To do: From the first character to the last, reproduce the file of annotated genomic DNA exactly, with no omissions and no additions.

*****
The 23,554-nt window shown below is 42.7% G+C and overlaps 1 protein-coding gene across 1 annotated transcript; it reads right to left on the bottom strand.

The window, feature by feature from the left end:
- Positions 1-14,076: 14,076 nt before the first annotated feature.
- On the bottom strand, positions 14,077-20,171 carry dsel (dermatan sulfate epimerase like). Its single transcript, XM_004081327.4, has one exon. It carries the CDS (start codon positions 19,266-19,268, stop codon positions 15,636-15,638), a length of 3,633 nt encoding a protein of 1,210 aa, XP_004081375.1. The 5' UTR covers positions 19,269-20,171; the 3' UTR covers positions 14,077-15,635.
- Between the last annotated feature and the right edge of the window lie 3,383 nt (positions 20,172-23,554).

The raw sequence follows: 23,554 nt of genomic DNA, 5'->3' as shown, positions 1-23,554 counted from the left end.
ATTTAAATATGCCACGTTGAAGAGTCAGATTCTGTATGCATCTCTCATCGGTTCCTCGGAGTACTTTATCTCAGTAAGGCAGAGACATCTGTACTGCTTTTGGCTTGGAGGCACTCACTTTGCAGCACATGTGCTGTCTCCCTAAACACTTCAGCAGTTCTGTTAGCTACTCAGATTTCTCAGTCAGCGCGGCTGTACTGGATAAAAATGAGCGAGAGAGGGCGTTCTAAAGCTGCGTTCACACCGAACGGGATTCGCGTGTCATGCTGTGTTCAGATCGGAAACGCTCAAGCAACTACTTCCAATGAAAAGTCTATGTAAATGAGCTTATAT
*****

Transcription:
The 23,554-nt window shown below is 42.7% G+C and overlaps 1 protein-coding gene across 1 annotated transcript; it reads right to left on the bottom strand.

The window, feature by feature from the left end:
- Positions 1-14,076: 14,076 nt before the first annotated feature.
- On the bottom strand, positions 14,077-20,171 carry dsel (dermatan sulfate epimerase like). Its single transcript, XM_004081327.4, has one exon. It carries the CDS (start codon positions 19,266-19,268, stop codon positions 15,636-15,638), a length of 3,633 nt encoding a protein of 1,210 aa, XP_004081375.1. The 5' UTR covers positions 19,269-20,171; the 3' UTR covers positions 14,077-15,635.
- Between the last annotated feature and the right edge of the window lie 3,383 nt (positions 20,172-23,554).

The raw sequence follows: 23,554 nt of genomic DNA, 5'->3' as shown, positions 1-23,554 counted from the left end.
ATTTAAATATGCCACGTTGAAGAGTCAGATTCTGTATGCATCTCTCATCGGTTCCTCGGAGTACTTTATCTCAGTAAGGCAGAGACATCTGTACTGCTTTTGGCTTGGAGGCACTCACTTTGCAGCACATGTGCTGTCTCCCTAAACACTTCAGCAGTTCTGTTAGCTACTCAGATTTCTCAGTCAGCGCGGCTGTACTGGATAAAAATGAGCGAGAGAGGGCGTTCTAAAGCTGCGTTCACACCGAACGGGATTCGCGTGTCATGCTGTGTTCAGATCGGAAACGCTCAAGCAACTACTTCCAATGAAAAGTCTATGTAAATGAGCTTATAT